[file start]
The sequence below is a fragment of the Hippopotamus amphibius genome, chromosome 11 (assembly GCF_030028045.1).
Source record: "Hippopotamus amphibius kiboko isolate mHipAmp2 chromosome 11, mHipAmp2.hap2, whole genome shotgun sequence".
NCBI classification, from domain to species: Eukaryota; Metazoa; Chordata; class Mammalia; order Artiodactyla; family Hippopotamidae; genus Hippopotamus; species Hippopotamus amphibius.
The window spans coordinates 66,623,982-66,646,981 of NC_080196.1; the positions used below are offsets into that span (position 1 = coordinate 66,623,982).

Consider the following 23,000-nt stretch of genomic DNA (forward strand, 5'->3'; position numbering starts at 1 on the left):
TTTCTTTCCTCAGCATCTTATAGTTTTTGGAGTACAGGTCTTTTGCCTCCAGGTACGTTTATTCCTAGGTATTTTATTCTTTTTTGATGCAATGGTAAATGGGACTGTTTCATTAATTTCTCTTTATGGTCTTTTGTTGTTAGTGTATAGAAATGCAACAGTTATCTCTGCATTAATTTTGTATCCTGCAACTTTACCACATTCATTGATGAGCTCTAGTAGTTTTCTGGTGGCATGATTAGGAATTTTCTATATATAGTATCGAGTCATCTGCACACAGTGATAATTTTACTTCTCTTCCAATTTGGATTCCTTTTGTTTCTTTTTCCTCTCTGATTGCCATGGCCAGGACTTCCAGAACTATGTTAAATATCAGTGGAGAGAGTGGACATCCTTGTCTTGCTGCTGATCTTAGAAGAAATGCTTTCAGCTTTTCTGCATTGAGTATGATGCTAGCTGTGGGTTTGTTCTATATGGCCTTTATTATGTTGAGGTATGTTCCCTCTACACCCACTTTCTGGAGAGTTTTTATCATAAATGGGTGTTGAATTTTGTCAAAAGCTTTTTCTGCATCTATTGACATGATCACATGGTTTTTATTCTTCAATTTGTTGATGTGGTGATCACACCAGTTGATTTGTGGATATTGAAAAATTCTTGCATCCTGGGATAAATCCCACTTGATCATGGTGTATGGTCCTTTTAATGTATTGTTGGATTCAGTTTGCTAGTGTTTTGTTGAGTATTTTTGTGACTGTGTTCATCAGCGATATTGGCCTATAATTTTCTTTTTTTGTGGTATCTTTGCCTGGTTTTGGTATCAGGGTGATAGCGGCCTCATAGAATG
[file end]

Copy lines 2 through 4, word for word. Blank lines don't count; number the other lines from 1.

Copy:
Source record: "Hippopotamus amphibius kiboko isolate mHipAmp2 chromosome 11, mHipAmp2.hap2, whole genome shotgun sequence".
NCBI classification, from domain to species: Eukaryota; Metazoa; Chordata; class Mammalia; order Artiodactyla; family Hippopotamidae; genus Hippopotamus; species Hippopotamus amphibius.
The window spans coordinates 66,623,982-66,646,981 of NC_080196.1; the positions used below are offsets into that span (position 1 = coordinate 66,623,982).